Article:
RogerBW's Blog

Pyramid 110: Deep Space 25 December 2017

Pyramid, edited by Steven Marsh, is the monthly GURPS supplement containing short articles with a loose linking theme. This time it's the exploration of space, as distinct from alien planets.

Aethyric Space (Christopher R. Rice and J. Edward Tremlett) is a space-opera setting: the Oort cloud is where magic starts, and it is linked to the clouds of other systems. There are five competing interstellar polities (two of which are utterly mysterious, and one of which is mostly dead, so really it's two), plus Earth - which is left largely for the GM to define. There's a fair bit of interest here, though it goes too far down the space opera path to be directly useful to me.

Bazaar (Nathan M.M. Meluvor) is a massive ancient space station, modified and expanded over millions of years, serving as a marketplace for everything. It's divided into city-states and deliberately set up to allow adventures that "don't fit" elsewhere in the campaign. Great idea, needing a fairly loose universe to work.

Eidetic Memory: Space Wrecks (David L. Pulver) is a more generic article, dealing with abandoned spacecraft and their salvage or at least reporting. Four ships are detailed, along with how they got where they are, what's left to be found, and any associated hazards. This is good stuff and useful inspiration for other incidents.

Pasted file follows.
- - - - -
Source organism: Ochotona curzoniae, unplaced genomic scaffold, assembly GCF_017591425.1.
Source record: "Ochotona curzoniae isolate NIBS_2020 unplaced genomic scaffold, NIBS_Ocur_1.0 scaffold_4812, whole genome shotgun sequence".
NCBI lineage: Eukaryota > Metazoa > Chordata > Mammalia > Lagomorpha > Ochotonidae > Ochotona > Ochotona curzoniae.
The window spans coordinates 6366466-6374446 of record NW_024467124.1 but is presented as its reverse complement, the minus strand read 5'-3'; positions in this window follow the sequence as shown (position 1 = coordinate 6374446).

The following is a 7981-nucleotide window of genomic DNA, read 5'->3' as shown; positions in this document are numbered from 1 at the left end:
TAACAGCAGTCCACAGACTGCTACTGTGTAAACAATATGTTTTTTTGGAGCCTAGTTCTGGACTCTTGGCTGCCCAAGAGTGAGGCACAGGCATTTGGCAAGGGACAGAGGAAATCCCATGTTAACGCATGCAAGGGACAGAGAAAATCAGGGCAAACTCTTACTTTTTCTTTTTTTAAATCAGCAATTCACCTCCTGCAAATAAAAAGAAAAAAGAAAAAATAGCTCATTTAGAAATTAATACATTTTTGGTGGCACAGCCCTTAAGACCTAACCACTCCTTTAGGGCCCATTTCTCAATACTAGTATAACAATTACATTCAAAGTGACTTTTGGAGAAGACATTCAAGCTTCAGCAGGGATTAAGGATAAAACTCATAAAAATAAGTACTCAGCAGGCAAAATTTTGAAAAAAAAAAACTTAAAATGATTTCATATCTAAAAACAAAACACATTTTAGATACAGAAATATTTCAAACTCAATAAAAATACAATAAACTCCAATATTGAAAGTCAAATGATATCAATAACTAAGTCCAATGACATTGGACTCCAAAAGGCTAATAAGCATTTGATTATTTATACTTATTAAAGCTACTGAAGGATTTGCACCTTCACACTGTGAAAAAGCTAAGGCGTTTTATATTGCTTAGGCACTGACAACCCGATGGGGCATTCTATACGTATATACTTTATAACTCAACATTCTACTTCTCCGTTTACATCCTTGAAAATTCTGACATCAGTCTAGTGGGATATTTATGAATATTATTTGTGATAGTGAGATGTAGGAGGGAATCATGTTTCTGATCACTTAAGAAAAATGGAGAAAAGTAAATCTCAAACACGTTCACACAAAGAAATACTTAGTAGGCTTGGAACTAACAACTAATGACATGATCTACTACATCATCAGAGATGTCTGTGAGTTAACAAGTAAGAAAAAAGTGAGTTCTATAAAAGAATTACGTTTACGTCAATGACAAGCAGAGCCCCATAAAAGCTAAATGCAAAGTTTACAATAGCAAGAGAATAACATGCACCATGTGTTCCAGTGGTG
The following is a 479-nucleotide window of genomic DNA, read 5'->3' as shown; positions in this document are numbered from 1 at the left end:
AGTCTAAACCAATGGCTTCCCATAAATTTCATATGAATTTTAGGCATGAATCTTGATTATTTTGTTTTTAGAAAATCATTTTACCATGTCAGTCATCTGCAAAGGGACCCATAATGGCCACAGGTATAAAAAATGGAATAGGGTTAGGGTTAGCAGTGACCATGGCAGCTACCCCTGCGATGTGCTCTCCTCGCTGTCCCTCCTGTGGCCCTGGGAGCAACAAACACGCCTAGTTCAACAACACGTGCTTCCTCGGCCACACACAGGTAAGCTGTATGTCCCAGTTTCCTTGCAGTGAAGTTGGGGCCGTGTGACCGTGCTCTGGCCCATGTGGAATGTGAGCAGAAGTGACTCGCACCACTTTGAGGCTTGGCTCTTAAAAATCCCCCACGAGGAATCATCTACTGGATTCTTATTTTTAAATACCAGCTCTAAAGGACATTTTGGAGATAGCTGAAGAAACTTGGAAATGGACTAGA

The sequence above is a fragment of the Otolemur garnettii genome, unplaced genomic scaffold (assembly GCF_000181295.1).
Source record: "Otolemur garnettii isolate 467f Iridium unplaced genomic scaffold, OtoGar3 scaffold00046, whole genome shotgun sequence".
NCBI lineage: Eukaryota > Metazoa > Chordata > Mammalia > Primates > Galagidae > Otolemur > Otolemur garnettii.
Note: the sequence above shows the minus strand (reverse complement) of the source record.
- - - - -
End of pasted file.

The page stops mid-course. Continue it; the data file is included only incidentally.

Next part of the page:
Space Pirates (Adrian Tymes) takes a game designer's approach to putting piracy in space, pointing out various groups that might be called "space pirates" and how they can be made playable and more-or-less plausible. There's also an example setting, and some spacecraft designs. The initial discussion is probably most useful, and could do with being longer, but this is still a solid article.

An Alien Way of Thinking (Rory Fansler) starts with various GURPS advantages, and looks at how they might shape the patterns of thought of a species where everyone shared them. There's an obvious nod to Arrival as well as a couple of new powers. Slight but interesting.

Random Thought Table: Push Your Luck! (Steven Marsh) looks at what's needed to make that concept useful: mostly, a choice between a relatively safe option and one that's riskier but more rewarding if it works. This is mostly a set of examples.

There's nothing here that I'll be using immediately, but Space Wrecks and Space Pirates both have relevance to the sort of campaign design I tend to do (probably not for the same campaign… though maybe…) Pyramid 110 is available from Warehouse 23.

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